Former Mountie tells court he was unaware of secrets sent to investigative targets
October 12, 2023 By The Canadian Press
Oct. 12, 2023, Ottawa, Ont. – A former RCMP investigator who worked on a money laundering probe says he was unaware at the time that someone had sent secret information to people who were of interest to authorities.
Disclosure of the material in question could have tipped off suspects or even jeopardized the safety of police, retired staff sergeant Patrick Martin testified Thursday in the trial of Cameron Jay Ortis, a former RCMP intelligence official charged with breaching Canada’s secrets law.
Ortis, 51, has pleaded not guilty to violating the Security of Information Act by allegedly revealing secrets to three individuals in 2015 and trying to do so in a fourth instance.
The Crown alleges that Ortis anonymously sent secret information to people who were of interest in the money laundering investigation, including Salim Henareh and Muhammad Ashraf.
Ortis’s lawyers have said they will argue their client had the authority to take the actions he did.
Martin, who was involved in the probe known as Project Oryx, told the jury on Thursday he did not know in 2015 that a package of classified material was mailed to Henareh, nor that secrets had been sent via email to Ashraf.
Under questioning from Crown prosecutor John MacFarlane, Martin said it was important that the subjects of the investigation not realize they were under police suspicion.
If individuals know they’re being watched by the RCMP, or any police force, they might change their tactics or stop what they are doing altogether, Martin said.
“And it would certainly affect our investigation. More than that, it could fully shut it down.”
In this case, it would have endangered an ongoing investigation with counterparts in Australia and the United States, he said.
Because police sometimes don’t know much about their targets, including their capacity for violence, knowledge that police are watching could “have a serious effect on the safety” of an officer conducting surveillance, Martin added.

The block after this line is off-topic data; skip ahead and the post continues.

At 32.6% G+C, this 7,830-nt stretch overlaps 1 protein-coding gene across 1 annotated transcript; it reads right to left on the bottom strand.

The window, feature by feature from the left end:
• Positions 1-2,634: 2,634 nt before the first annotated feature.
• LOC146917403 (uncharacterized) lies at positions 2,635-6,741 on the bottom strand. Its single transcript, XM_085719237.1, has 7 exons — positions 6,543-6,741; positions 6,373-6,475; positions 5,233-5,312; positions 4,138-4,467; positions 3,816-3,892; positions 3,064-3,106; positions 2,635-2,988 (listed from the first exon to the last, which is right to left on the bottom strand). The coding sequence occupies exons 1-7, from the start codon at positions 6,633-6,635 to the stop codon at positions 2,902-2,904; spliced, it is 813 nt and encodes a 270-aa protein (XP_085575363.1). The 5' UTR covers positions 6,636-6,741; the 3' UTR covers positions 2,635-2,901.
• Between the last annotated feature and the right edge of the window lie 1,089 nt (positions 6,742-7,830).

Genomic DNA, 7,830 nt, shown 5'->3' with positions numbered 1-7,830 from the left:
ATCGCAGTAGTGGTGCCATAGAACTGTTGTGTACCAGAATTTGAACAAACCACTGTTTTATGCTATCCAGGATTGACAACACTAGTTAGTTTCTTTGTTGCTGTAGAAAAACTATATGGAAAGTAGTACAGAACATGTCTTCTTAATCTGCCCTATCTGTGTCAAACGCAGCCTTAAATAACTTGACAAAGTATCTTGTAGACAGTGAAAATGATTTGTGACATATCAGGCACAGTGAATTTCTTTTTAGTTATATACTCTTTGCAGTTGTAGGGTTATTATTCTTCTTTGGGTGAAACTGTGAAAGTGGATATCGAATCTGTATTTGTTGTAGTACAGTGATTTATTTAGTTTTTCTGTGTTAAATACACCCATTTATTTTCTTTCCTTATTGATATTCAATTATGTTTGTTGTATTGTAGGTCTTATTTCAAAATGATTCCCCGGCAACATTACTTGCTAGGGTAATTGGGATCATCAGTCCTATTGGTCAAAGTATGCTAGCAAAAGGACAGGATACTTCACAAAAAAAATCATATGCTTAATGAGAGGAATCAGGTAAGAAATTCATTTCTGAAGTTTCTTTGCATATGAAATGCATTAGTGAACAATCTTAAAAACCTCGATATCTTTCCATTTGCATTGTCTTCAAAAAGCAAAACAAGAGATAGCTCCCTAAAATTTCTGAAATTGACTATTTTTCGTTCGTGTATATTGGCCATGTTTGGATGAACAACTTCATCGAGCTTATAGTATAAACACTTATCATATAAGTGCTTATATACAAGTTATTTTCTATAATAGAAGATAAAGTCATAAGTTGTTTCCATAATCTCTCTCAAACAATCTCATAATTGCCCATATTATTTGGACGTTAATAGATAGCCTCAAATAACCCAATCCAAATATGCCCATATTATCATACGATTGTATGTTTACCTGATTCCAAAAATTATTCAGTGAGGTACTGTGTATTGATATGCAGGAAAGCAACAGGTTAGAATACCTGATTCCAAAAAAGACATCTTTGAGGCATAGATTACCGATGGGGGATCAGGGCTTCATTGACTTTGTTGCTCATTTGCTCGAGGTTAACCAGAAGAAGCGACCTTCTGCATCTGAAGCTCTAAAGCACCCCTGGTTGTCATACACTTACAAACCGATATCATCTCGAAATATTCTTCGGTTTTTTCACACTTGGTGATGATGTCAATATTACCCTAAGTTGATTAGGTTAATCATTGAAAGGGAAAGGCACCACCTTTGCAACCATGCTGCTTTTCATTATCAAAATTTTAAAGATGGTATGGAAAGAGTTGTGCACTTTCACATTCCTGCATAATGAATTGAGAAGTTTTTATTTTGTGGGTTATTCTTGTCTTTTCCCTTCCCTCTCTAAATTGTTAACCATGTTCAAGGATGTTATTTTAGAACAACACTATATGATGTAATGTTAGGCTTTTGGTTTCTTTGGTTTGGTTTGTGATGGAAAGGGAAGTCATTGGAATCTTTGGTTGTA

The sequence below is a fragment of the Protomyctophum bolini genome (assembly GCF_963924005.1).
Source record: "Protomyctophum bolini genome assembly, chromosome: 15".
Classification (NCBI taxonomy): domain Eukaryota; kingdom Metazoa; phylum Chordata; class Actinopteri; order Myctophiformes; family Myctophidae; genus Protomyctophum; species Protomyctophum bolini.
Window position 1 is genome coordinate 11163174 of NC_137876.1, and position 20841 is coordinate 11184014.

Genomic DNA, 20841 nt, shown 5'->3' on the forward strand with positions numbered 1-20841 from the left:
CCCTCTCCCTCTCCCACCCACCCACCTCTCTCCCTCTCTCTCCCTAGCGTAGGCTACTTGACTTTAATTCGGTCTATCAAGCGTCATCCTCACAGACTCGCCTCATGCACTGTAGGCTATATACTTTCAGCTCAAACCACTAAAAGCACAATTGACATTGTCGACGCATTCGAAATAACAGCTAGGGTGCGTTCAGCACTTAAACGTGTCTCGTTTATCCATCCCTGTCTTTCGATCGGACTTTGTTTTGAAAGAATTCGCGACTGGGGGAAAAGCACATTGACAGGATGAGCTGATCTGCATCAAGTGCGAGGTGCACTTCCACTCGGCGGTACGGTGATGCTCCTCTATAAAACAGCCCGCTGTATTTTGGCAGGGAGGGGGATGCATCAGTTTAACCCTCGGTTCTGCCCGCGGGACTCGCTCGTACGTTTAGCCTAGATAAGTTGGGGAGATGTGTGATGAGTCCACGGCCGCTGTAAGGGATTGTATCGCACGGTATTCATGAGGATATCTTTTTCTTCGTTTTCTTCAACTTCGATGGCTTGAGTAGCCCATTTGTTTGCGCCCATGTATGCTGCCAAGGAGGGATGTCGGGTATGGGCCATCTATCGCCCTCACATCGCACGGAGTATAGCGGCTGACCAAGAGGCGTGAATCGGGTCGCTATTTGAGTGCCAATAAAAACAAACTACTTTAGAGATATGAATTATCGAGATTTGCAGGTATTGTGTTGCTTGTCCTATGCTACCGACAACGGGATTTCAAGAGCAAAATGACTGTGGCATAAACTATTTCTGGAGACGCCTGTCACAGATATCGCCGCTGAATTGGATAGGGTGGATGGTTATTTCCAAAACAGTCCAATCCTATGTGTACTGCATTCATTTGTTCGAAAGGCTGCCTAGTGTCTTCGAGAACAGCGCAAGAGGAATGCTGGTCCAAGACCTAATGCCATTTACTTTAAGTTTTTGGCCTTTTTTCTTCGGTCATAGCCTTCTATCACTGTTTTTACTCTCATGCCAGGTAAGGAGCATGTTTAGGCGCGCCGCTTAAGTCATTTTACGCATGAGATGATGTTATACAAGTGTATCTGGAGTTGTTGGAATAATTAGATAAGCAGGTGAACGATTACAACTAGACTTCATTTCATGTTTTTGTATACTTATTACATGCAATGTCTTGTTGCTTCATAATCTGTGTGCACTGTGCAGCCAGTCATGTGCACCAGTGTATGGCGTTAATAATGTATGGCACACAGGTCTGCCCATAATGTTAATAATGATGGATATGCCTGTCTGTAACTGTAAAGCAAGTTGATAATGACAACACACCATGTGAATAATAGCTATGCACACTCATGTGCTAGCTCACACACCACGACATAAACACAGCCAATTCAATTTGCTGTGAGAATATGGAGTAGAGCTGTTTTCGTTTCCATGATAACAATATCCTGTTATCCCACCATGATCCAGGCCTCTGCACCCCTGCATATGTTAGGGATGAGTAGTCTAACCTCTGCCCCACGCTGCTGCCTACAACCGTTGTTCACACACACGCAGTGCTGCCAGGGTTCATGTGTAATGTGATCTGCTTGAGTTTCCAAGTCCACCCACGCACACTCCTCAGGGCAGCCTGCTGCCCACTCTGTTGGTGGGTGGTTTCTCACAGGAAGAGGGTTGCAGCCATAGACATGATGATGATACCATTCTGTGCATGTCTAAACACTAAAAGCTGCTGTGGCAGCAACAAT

A statement of facts filed in court says Ashraf told police he only became aware of emails sent to his company’s email address in response to police inquiries in 2019. Police obtained the email messages through a production order.
The statement of facts says Henareh told police he had received a package in March 2015 containing a cover letter, an 11-page disclosure summary from the Financial Transactions and Reports Analysis Centre of Canada as well as a DVD containing more documents from the anti-money laundering agency, and gave it to his lawyer, Clayton Ruby. He consented to police retrieving the package from his lawyer.
Martin said the kind of material that was mailed to Henareh would have certainly let him know he was being scrutinized by the anti-money laundering agency.
Such information might prompt an investigative target to alter their practices, perhaps by not writing everything down or changing how transactions are reported, Martin suggested.
Ortis became director of the national police force’s Operations Research group in 2013, according to a detailed job description filed in court. The unit had the task of assembling and developing classified information on transnational criminal networks, terror cells, cybercrime actors and commercial espionage.
The job description says the director was expected to manage a high-risk program that provides actionable packages of information to senior RCMP executives.
MacFarlane questioned Martin about the practice of disruption, when police take calculated steps to interfere with the networks and routines of suspected criminals to put them at a disadvantage.
Martin agreed with MacFarlane that disruption efforts would involve protocols of due diligence such as note-taking and the filing of reports.
In cross-examining Martin, defence lawyer Jon Doody asked whether offices within the RCMP working on the same file might have different levels of need-to-know information.
Martin conceded he was not present for every meeting on Project Oryx.
“So you agree that (at) a meeting you weren’t present for, information may have been shared that you did not have the need to know about?” asked Doody.
“It’s possible,” replied Martin.
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